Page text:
With the campaign in its final weeks, all that money on both sides is unleashing a torrent of new advertising. Lieberman continues to sound the experience theme; the supposedly independent Free Enterprise Fund paints Lamont as a "tax-and-spend liberal." Lamont counters with ads using Lieberman's own 1988 spots against then-incumbent Lowell Weicker: legendary, lethal parody cartoons of a hibernating bear, saying that after eighteen years it's time for a change from complacent leadership. But the Lamont-Lieberman campaign also tests whether progressive grassroots activists within the Democratic Party can deliver. In the 1980s and '90s, Connecticut progressives championed aggressive primary challenges to incumbent conservative Democratic machine hacks in the state legislature. It was a pioneering strategy. The Lamont primary campaign was essentially a hypercaffeinated statewide rerun--in some ways, the ultimate battle for control of the Connecticut Democratic soul in a war that has now been going on for twenty years. In the August primary, progressives finally took out their old antagonist. But what about the general election? In the end it will come down to a battle of church buses and absentee ballots, and both sides know that it all comes down to get-out-the-vote field operations. Lamont's team, headed by veteran Connecticut Citizen Action Group director Tom Swan, established aggressive field operations months ago, when it appeared likely Lamont would need to petition his way onto the ballot. Lieberman, by contrast, has had to build his organization from scratch, and without Lamont's motivated and enthusiastic antiwar base. But after a lifetime in Connecticut politics, Lieberman has friends and favors to call in from every union and senior center in the state.

There's also a tight and equally unpredictable symbiosis between the Lamont-Lieberman campaign and three of Connecticut's five Congressional races. In Lamont's home of Fairfield County, longtime GOP incumbent Chris Shays--historically a moderate but an early, enthusiastic backer of the war in Iraq--is on the ropes, facing a Democratic selectwoman from Westport named Diane Farrell who nearly defeated him two years ago. In largely rural eastern Connecticut, former CIA operative Rob Simmons is in a tight race against Democratic legislator Joe Courtney, and in a district that includes most of the Naugatuck Valley, once-invulnerable moderate Republican Nancy Johnson is fighting hard against progressive State Senator Chris Murphy. Conventional wisdom holds that a Senate race will pull the lower ticket along, but in Connecticut this year the opposite may be true: All of these Democratic candidates have well-financed, well-organized operations developed over years and determined to draw anti-Bush voters to the polls.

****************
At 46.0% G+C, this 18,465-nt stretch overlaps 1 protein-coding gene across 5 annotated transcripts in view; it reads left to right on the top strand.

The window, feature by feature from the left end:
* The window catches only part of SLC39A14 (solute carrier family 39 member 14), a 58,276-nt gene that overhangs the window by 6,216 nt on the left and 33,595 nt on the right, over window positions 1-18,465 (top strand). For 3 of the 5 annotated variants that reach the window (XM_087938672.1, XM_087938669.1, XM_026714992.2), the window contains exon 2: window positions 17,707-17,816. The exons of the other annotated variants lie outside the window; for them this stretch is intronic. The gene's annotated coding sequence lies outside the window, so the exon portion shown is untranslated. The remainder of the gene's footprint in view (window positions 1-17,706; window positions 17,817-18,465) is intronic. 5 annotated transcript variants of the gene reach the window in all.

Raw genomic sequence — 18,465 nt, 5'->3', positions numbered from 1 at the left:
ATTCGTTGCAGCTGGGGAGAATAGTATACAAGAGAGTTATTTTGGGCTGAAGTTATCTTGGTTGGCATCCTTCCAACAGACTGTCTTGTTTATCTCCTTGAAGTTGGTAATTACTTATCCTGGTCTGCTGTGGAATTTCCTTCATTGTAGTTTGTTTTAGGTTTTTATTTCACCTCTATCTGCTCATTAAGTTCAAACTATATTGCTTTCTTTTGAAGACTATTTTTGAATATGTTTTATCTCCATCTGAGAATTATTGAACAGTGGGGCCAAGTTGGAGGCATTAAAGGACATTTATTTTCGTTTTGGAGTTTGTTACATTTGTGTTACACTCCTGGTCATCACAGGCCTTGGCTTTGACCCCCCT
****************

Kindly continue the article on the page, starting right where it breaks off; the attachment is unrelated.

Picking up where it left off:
How that will play out in battlegrounds like the Naugatuck Valley is anyone's guess. Joe Vicdomino, a Korean War veteran, retired Sikorsky manager and chairman of the Derby Democratic Town Committee, is a Lamont supporter. He frankly admits that probably two-thirds of his fellow committee members back Lieberman. Yet as Vicdomino talks, he drifts from the conventional backroom chatter of politics to his son. Like Sten Westguard's cousin, Vicdomino's son served in Iraq. Talking about the war's impact on his son arouses a quiet anger in Vicdomino's eyes that has nothing to do with the conversation a moment earlier about town committees, mayors and politics as usual.

The same polls showing Lieberman ahead suggest massive disquiet over Iraq: That recent Courant/UConn poll indicates that 60 percent of Connecticut voters believe going to war in Iraq was wrong, and a narrow majority favor setting a deadline for withdrawal. Twenty-eight Connecticut soldiers have died in Iraq, deaths that send out wide ripples in a small state. The question--with vivid national implications--is whether voters' clear revolt against the war translates into clear revolt against one of the war's principal promoters. For all the efforts of both Lamont and Lieberman to define themselves more broadly, the war is still what separates them most, and what matters most, in this race.